Ebola got so much attention in 2014 and to date it has killed about 8,000 people. Over the same period of time what period year?, however, about four million people died from AIDS, tuberculosis (TB) and malaria.
The truth is that despite great progress in health care, much of the world is still blighted by preventable disease, with the poorest people suffering the most. The good news is that tackling these diseases is an extraordinary good investment.
It may sound cold-hearted to set health priorities based on cost-effectiveness, but it is actually the best way to do the most good in the world with limited resources. One hundred and ninety three governments are working on a set of priorities for the world to focus on by 2030 (including health), and the final list will be decided in New York by September 2015.
Health is a big topic, and the Copenhagen Consensus Centre (CCC) has had the perspectives of five expert groups plus a number of commentaries. They make a strong case for tackling killer diseases like tuberculosis (TB).
Two billion people worldwide carry the bacterium that causes it, and one in 10 of them will go on to develop the disease. TB probably killed about 100 million people during the 20th Century, and was one of the major killers before antibiotics became available.
The success of this treatment has almost wiped out TB in rich countries, but it continues to be a disease of the poor and kills about 1.5 million each year. In Ethiopia the risk of contracting TB dropped by 64pc since 1990 with 30,000 people still dying from TB in 2013.
The global risk of dying from TB has been reduced by more than one-third over the past twenty years, and since 1995, the progress is estimated to have saved 37 million people from dying. Yet, further progress has been hampered by weak health systems, poverty and multi-resistant strains of TB. Despite the toll it takes, TB treatment receives just four percent of total development assistance spent on health, compared with 25pc for HIV.
TB can be difficult to detect, particularly in countries with poor health systems, and the World Health Organisation (WHO) recommends a preventative course of drugs, costing just 21 dollars per person, for high-risk populations. Treatment is highly effective and on average can give people a further 20 years of productive life. Each dollar spent this way will generate 43 dollars worth of benefits.
Malaria is another killer disease. About 90pc of those it kills are in sub-Saharan Africa, and 77pc are children under five. Ethiopia had nearly 1.7 million confirmed cases in 2012.
By far, the most effective treatment is a drug called Artemisinin, which is derived from the plant Artemisia annua. It is crucial to use this drug in combination with other malaria medicines to prevent parasites becoming resistant to it. The likely cost of providing Artemisinin is about half a billion dollars but there benefits may be valued at twenty billion dollars, or about 36 dollars worth for each dollar spent.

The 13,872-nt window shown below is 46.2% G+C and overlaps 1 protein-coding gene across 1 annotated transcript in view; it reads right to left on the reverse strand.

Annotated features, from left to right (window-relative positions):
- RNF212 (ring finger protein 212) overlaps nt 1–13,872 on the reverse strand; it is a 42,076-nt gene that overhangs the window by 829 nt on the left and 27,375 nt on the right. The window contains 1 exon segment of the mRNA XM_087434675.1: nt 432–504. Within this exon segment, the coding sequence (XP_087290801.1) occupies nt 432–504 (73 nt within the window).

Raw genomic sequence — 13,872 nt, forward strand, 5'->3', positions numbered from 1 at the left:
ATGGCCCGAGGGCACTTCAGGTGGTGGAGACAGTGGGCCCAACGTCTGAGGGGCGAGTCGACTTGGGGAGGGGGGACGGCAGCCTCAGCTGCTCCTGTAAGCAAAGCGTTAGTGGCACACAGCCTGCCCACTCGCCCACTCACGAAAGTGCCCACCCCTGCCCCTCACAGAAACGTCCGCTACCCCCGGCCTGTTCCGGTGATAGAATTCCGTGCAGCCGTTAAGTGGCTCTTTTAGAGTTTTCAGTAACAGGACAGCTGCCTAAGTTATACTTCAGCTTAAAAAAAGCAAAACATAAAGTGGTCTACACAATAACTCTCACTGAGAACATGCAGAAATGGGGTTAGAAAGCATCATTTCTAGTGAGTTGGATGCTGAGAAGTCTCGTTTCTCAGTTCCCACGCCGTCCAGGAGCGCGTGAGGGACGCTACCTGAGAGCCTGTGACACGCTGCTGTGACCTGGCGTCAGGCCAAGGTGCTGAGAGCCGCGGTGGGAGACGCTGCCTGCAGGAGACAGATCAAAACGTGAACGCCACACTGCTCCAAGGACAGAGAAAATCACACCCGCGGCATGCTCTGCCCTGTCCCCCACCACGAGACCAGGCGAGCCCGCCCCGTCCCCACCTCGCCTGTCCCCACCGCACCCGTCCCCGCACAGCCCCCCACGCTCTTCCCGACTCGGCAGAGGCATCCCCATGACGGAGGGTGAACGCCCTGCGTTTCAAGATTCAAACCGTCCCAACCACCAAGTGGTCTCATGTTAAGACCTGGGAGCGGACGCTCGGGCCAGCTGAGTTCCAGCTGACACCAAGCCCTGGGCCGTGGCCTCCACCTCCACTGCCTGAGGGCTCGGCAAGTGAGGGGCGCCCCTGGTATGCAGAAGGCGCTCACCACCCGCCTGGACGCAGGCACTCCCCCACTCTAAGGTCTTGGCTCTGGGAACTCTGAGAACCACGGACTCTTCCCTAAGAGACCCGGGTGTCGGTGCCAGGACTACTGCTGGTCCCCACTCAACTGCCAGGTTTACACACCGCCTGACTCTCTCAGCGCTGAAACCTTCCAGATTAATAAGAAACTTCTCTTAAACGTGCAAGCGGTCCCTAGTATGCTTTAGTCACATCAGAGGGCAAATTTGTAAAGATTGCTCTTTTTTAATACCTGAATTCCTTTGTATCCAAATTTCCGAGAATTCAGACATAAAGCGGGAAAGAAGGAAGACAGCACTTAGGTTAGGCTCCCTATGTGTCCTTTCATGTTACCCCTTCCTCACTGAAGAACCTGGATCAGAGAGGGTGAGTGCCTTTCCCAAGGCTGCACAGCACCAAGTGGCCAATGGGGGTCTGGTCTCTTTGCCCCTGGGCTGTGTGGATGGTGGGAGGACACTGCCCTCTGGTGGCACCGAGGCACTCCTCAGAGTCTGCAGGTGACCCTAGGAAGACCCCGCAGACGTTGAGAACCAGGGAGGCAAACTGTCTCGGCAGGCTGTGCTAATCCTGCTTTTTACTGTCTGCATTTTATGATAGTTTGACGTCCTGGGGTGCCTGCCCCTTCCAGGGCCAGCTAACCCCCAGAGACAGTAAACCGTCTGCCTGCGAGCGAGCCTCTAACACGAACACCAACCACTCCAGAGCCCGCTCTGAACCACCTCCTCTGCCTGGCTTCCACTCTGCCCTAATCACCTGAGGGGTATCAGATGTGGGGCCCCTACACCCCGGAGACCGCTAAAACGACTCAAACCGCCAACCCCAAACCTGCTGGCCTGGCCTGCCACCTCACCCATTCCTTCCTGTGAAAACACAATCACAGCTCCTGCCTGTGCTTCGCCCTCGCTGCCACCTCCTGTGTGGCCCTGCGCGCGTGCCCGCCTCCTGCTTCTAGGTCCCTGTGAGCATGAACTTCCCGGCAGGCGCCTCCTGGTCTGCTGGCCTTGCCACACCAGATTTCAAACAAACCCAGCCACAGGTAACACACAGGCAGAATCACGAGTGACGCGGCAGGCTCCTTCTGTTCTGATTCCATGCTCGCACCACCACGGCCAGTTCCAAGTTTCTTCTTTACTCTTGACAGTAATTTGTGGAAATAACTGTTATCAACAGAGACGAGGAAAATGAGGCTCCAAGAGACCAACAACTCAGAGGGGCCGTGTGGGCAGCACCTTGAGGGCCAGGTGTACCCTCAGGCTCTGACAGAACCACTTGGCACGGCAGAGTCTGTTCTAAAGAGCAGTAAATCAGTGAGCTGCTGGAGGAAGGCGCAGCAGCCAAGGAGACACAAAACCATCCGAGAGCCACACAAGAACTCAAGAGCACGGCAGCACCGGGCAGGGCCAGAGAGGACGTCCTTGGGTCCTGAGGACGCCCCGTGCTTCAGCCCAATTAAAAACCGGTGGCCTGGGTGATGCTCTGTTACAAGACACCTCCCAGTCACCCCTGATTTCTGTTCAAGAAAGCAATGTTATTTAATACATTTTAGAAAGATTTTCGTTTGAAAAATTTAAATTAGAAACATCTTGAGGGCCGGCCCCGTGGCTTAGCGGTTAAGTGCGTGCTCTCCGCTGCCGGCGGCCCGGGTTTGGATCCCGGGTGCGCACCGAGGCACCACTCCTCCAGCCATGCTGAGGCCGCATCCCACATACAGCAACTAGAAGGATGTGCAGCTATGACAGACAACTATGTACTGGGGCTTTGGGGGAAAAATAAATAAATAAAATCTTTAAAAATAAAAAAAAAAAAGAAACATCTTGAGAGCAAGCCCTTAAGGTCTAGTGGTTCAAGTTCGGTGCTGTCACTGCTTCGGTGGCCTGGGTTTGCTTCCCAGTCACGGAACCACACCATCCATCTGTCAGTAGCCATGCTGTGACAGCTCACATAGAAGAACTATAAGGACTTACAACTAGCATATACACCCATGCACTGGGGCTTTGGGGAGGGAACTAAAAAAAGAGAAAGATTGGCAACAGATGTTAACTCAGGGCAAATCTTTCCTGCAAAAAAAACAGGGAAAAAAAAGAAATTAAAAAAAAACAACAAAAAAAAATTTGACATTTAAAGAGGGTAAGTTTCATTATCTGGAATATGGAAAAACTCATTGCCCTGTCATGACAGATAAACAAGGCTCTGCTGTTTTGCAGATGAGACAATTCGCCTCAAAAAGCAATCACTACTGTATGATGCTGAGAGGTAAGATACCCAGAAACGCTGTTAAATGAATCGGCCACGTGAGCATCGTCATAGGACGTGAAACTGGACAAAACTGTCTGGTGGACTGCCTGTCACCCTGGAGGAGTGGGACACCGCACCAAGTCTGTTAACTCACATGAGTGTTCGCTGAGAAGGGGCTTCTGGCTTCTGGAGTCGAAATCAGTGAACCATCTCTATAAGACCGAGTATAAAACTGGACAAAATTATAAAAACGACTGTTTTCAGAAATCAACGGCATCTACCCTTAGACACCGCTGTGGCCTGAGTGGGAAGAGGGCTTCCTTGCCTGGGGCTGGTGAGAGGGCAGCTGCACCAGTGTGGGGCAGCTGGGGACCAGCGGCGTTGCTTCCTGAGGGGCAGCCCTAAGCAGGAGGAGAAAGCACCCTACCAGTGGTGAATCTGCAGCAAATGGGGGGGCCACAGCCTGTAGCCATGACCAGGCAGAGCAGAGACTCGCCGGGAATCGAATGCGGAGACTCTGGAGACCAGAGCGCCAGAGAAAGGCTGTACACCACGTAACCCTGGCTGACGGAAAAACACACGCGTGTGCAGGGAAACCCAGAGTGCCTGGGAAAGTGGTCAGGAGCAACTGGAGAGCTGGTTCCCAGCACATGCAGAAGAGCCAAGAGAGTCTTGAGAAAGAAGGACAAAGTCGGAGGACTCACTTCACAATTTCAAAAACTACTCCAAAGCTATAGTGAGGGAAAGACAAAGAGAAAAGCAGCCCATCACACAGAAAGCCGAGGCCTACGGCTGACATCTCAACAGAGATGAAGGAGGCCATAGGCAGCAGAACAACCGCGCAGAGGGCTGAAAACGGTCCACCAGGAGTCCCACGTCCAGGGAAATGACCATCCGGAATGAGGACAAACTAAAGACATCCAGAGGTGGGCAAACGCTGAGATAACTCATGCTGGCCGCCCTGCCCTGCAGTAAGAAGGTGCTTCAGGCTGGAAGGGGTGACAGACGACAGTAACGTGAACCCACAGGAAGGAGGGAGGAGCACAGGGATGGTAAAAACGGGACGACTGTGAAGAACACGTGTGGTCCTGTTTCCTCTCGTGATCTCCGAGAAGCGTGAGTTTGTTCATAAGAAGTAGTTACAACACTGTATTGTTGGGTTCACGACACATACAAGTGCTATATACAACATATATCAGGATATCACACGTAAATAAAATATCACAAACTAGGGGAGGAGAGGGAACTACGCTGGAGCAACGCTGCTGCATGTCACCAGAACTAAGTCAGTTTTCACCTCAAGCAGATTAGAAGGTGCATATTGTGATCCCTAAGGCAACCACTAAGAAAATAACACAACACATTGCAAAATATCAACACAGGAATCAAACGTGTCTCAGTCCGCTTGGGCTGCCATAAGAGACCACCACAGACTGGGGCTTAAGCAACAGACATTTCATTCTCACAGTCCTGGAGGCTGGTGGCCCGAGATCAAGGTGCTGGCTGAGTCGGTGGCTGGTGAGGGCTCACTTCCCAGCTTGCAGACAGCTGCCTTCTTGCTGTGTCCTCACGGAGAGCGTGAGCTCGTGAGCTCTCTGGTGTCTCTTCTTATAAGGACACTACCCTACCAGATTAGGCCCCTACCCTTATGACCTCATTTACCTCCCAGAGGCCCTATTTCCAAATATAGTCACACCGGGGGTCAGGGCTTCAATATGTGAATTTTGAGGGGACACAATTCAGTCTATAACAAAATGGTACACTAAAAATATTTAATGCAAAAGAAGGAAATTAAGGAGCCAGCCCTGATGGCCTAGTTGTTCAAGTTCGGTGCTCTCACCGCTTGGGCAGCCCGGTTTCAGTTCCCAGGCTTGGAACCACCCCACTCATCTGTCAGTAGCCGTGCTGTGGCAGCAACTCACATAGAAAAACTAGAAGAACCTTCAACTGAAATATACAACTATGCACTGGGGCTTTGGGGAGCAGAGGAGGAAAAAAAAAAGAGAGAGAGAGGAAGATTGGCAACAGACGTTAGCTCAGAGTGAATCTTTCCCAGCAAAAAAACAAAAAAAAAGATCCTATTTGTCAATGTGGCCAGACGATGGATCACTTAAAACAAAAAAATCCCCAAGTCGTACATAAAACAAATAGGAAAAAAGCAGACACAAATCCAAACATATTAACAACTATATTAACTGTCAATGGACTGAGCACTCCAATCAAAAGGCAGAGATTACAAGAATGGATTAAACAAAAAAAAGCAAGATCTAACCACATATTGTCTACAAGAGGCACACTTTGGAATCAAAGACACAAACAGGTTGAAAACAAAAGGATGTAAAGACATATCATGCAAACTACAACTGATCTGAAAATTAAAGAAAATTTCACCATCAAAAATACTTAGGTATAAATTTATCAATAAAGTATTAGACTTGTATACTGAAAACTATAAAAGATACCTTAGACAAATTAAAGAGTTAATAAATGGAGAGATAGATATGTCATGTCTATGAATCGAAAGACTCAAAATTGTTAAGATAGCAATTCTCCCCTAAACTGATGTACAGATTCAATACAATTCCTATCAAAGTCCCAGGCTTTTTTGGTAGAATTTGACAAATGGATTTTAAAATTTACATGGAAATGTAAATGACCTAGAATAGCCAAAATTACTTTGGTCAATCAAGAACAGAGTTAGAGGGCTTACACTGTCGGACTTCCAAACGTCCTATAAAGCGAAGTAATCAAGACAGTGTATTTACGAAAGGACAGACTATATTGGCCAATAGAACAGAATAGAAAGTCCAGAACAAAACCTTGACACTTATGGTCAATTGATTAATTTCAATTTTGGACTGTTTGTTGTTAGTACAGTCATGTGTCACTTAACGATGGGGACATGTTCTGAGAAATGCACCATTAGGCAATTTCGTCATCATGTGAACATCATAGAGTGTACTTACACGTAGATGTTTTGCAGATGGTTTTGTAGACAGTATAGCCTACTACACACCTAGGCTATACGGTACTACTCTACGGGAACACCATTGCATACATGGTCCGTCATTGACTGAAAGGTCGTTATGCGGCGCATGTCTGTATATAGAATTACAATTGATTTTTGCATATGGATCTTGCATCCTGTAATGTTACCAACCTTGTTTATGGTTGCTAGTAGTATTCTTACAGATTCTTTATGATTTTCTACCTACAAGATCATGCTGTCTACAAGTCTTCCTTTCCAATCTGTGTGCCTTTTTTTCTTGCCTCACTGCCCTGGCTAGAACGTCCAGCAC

But what about HIV/AIDS?
Treatment with anti-retroviral drugs has made an enormous difference to people with HIV infection, but the virus continues to cause large-scale human suffering in sub-Saharan Africa, where 70pc of the global population of people living with HIV reside.
Globally, 35 million people live with HIV, out of which 790,000 live in Ethiopia. The team studying HIV and AIDS estimates that the current use of anti-retroviral drugs should be expanded – doubling the amount spent on it – to reach all those people with significantly weakened immune systems.
This is not a cheap option, needing another 10 billion dollars annually, but reaching 90pc of the target group of patients would save many lives and be cost-effective. Every dollar spent would give benefits (extra years of life) valued at 10 dollars. And this is not the only option.
Male circumcision is a one-off treatment, which could reduce the transmission of HIV to men during intercourse by 60pc and, with some delay, also reduce transmission to women. Although not as effective as widespread drug treatment, the cost would be about 30 million dollars annually but each dollar spent would return 28 dollars worth of benefits. However, one of the economists working on this project has proposed a radically different approach. Her argument is that focusing on a handful of key diseases has created islands of excellence in a sea of dysfunction.
Much better, she suggests, is building up strong health systems which can deal with all medical problems. The problem is that the cost is phenomenally higher and the efficiency per dollar likely much lower. However, it is worth remembering that there are bigger problems than the four million killed by AIDS, TB and malaria. Working-age injury and trauma kill almost six million each year.
In the health sector, we can make better choices to spend money efficiently and transform people’s lives. Now it is up to the world’s governments to look at the evidence and make good choices on priorities for the next fifteen years.
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